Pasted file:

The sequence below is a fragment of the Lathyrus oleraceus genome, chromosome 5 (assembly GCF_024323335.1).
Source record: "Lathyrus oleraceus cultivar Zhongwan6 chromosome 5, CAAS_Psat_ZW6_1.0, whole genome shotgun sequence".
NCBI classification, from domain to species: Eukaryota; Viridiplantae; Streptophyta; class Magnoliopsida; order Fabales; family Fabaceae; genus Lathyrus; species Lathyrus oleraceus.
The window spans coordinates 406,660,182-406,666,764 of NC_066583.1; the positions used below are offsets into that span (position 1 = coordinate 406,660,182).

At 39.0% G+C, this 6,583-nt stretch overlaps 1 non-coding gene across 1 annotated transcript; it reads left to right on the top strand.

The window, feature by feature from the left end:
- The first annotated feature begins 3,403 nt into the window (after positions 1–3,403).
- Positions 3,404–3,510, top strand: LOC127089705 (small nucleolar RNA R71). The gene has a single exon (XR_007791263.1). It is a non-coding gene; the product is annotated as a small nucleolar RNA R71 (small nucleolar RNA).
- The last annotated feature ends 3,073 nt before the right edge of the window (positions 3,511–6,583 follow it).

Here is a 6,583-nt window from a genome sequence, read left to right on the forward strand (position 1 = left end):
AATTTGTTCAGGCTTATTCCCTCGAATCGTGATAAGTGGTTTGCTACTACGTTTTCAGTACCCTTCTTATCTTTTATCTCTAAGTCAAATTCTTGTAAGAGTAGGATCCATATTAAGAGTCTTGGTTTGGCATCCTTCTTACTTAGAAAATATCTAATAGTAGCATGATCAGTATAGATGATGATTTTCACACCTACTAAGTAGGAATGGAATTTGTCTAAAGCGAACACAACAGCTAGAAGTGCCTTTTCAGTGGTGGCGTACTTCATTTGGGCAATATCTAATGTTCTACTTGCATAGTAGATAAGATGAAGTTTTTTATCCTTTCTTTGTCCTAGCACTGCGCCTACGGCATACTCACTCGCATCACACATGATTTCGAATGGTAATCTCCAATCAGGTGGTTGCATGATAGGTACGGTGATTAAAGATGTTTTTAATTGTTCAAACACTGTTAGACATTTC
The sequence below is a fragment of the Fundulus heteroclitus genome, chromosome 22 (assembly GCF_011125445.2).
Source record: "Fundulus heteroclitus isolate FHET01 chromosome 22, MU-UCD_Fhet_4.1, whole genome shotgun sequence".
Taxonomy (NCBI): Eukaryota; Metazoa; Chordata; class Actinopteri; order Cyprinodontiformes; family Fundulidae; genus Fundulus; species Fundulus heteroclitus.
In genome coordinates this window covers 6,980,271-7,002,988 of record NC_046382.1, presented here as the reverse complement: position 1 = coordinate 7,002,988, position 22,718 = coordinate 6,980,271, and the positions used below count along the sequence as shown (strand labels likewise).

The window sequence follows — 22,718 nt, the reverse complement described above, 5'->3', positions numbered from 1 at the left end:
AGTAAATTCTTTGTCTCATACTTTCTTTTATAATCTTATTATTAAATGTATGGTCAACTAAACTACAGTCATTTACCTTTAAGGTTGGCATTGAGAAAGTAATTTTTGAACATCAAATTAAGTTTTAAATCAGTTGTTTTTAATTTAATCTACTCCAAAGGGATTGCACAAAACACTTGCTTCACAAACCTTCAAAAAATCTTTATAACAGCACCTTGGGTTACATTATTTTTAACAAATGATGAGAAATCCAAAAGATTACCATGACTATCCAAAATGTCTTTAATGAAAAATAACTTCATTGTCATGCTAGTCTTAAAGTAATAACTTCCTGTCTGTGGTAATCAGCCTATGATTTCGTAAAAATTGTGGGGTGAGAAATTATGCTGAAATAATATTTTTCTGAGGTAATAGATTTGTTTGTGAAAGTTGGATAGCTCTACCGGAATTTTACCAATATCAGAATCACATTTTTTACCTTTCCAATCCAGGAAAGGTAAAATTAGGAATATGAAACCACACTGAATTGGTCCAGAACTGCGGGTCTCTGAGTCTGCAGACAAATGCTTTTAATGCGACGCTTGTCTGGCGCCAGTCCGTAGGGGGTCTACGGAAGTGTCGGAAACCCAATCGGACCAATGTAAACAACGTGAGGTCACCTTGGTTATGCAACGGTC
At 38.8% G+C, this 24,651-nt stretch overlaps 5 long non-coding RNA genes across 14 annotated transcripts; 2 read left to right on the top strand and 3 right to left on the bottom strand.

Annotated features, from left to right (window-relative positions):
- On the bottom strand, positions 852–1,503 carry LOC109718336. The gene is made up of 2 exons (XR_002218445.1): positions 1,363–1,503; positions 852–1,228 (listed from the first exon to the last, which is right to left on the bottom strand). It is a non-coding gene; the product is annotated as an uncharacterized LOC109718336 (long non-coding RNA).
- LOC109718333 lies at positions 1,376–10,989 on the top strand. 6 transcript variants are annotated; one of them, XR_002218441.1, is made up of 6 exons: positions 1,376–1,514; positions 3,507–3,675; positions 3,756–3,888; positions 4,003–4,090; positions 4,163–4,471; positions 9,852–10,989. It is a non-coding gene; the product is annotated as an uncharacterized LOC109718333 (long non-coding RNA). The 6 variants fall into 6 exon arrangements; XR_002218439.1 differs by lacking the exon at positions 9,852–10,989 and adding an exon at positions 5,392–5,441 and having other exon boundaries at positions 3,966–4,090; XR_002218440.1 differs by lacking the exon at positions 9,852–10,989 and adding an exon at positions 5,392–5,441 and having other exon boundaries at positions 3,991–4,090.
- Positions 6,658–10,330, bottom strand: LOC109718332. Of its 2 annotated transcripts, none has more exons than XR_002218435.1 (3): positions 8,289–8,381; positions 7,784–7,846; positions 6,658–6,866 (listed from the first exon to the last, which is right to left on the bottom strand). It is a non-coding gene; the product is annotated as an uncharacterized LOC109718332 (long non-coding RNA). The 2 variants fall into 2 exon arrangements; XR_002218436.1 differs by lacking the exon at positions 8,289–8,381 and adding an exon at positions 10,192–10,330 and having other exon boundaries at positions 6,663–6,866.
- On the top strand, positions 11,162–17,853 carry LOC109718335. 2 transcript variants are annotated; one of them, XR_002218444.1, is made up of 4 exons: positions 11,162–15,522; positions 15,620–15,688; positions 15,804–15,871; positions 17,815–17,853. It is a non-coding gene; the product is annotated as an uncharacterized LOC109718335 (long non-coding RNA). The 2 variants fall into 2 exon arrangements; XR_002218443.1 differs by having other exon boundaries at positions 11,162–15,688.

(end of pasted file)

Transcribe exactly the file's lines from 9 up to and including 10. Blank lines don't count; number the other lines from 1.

- The last annotated feature ends 3,073 nt before the right edge of the window (positions 3,511–6,583 follow it).

Here is a 6,583-nt window from a genome sequence, read left to right on the forward strand (position 1 = left end):